Today, the IoT connects people to billions of devices, all while collecting and sharing large amounts of data. A common application is the smart home. For example, we can use self-cleaning vacuums to alleviate household chores, or thermostats that learn our habits and adjust for seasonal external changes, making timer thermostats almost obsolete. Each of these devices can provide a wealth of data to be fine-tuned for the most significant benefit. The same holds true for devices in the industrial world.
When the IoT is used in industrial applications, it is known as the Industrial Internet of Things (IIoT). How can the IIoT help industrial companies become more sustainable? In a word: Information. Information is, after all, the most powerful tool known to humankind. For many years, industry has used various protocols in devices to make them more intelligent and to gain greater insight into processes. Getting more information with fewer devices is the primary goal here.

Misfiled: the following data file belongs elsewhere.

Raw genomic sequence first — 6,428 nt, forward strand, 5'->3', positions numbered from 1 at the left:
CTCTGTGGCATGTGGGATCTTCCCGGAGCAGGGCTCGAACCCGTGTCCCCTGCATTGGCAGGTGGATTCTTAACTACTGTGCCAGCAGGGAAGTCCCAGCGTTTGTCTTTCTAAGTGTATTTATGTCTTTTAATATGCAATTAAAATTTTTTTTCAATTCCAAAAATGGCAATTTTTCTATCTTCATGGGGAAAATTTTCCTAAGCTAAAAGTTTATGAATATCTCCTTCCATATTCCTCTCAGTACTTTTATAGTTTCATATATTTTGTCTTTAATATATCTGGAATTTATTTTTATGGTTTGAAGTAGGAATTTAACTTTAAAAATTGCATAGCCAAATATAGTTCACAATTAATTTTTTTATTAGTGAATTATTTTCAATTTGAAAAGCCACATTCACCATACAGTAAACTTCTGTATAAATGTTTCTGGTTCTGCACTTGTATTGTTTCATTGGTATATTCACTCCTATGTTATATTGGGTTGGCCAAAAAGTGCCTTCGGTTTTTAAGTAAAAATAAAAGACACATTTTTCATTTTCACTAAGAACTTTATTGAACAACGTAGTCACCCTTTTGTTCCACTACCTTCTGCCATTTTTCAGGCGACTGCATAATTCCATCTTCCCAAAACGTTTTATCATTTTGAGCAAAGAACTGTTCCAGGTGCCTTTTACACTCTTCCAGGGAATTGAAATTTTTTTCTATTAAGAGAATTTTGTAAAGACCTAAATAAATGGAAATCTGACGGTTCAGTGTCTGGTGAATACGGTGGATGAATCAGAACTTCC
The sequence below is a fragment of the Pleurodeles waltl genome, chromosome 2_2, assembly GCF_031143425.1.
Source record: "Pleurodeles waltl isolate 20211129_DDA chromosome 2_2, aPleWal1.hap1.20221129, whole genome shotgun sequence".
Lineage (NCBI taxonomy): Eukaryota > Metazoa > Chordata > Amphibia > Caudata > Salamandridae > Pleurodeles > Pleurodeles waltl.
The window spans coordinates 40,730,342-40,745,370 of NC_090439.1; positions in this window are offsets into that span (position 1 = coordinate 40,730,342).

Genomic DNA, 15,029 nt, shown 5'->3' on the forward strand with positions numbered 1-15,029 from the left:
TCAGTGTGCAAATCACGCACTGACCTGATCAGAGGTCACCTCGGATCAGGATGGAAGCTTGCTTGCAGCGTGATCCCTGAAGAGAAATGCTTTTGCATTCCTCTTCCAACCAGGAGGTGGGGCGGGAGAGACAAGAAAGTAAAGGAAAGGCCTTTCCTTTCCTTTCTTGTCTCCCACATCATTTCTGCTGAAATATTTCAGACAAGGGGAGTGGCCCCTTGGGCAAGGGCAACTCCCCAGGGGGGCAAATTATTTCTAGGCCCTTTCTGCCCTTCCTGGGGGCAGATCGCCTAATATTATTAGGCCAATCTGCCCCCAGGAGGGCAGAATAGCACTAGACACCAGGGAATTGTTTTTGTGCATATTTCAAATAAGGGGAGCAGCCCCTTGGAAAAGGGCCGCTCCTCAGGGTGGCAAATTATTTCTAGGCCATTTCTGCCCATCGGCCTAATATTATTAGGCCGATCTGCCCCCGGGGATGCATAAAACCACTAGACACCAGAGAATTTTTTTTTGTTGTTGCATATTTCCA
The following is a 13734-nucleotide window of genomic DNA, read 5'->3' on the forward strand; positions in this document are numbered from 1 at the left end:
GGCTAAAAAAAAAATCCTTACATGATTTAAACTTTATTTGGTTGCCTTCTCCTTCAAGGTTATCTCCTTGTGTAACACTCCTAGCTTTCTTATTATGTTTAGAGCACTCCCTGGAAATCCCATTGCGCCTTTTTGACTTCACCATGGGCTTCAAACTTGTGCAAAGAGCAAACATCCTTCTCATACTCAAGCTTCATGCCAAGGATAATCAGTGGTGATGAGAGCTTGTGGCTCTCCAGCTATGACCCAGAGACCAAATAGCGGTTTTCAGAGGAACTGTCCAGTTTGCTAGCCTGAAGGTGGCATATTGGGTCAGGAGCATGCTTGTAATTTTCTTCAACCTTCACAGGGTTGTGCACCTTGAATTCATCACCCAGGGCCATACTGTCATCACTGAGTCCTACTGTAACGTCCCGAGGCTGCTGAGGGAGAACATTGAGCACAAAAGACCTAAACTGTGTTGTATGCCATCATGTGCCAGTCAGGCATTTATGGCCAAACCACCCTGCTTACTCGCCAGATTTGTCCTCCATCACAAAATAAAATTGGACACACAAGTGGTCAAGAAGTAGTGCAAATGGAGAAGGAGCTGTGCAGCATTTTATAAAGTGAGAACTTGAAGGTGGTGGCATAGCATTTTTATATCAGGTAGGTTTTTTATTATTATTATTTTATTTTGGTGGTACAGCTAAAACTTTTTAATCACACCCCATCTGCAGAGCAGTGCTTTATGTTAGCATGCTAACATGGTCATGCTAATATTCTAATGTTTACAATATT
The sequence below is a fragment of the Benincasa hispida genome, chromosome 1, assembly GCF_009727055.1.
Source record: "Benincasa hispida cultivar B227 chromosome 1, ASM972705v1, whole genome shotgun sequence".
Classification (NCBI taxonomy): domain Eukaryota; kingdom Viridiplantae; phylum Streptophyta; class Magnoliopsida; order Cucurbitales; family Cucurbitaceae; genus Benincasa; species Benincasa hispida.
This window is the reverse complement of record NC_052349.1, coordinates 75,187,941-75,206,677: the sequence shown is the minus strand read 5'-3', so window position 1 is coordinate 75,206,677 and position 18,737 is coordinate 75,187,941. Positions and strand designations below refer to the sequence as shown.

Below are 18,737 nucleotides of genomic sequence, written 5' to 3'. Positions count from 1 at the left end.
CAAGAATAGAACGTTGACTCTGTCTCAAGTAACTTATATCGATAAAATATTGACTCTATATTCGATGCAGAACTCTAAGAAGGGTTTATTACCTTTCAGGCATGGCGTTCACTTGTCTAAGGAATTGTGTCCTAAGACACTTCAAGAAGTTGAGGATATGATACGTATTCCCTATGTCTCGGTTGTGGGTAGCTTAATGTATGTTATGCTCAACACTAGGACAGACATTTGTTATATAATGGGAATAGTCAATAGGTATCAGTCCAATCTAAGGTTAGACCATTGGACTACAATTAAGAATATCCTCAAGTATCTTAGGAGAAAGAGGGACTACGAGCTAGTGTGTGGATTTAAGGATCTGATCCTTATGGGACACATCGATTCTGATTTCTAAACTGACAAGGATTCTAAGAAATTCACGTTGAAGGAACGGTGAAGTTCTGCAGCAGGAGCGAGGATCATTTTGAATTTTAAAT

Standardization, however, is a constant issue as some protocols are proprietary in nature. Also, ordinary control systems have not been smart historically. A lack of insight into devices in the field leaves predictive maintenance to chance, and system failures may occur at the most inopportune times. Field protocol interoperability issues often require engineers to intercede rather than maintenance technicians.
Proprietary protocols continue to cause interoperability issues and be a challenge for facility maintenance personnel, but industrial Ethernet has lifted many of these problems. Local area networks (LANs) and virtual LANs (VLANs) are now the highways of choice in an industrial control setting. While the sensors and instruments are not necessarily part of the IoT, they provide the data driving the IoT at the enterprise level. As a subset of the IoT, the IIoT’s role is to collect and gather this critical device information. Managers can extract a wealth of meaningful data from their control systems and use this information in their company’s sustainability efforts.